Introducing improved technology does not automatically lead to innovation and desired change! It is one of many inputs into an ongoing, collective, interactive and multi-faceted innovation process that involves continuous adaptation to new conditions so as to improve system productivity, food security, resilience and income. By acknowledging this reality and building on it, policymakers, institutional decision-makers and donors will be better able to foster a dynamic and enduring agricultural sector responding to the needs and wishes of African societies.
As a development policymaker – be it at international, regional, national and local level – or as a decision-maker in agricultural research, extension or education, you want to reduce poverty and ensure the food and nutrition needs of people in Africa. You also want to help smallholder farmers become better able to adapt to change and meet the food demands of a growing population, and you seek how best to achieve this. The African and European partners in the EU-funded project on Joint Learning in Innovation Systems in African Agriculture (JOLISAA), which was carried out in Benin, Kenya and South Africa from 2010 to 2013, identified strategic lessons and insights that can help you do so.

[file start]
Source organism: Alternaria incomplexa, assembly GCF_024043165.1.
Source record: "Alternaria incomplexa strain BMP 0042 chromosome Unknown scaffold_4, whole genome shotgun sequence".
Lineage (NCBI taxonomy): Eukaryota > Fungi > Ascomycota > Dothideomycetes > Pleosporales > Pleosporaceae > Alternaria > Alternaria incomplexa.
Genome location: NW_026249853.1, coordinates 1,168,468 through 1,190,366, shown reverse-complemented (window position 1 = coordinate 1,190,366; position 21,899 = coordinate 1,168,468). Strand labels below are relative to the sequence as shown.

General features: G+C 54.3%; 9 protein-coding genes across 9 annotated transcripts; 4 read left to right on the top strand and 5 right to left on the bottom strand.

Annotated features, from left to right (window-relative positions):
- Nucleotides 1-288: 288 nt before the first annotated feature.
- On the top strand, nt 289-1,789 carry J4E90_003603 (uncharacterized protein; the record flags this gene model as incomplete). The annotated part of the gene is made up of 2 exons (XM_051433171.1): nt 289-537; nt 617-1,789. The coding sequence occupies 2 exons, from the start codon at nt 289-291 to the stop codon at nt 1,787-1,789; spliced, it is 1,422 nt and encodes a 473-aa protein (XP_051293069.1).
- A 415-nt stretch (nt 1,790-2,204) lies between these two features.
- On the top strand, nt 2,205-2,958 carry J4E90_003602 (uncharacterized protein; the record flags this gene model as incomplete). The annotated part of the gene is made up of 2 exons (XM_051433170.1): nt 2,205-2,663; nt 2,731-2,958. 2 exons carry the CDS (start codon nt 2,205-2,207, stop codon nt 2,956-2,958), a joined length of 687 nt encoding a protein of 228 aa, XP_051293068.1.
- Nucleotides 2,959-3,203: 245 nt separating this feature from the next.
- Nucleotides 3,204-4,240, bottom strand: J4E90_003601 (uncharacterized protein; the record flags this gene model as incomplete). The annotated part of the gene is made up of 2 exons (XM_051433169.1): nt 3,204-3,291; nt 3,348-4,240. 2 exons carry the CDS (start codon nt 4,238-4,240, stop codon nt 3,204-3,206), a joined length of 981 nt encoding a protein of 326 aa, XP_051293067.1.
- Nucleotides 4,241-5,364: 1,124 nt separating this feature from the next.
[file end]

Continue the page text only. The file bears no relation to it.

explored the questions: “How does innovation – i.e. doing new and better things – actually happen in African smallholder farming, and what conditions and policies are required to ensure its success?” JOLISAA focused on multistakeholder innovation in smallholder family farming, as this is where problems of food insecurity and poverty loom largest but also where an immense potential can be tapped.
This policy brief
presents, explains and illustrates the five key recommendations that came out of the joint learning process during the JOLISAA project.
The policy brief is also available in French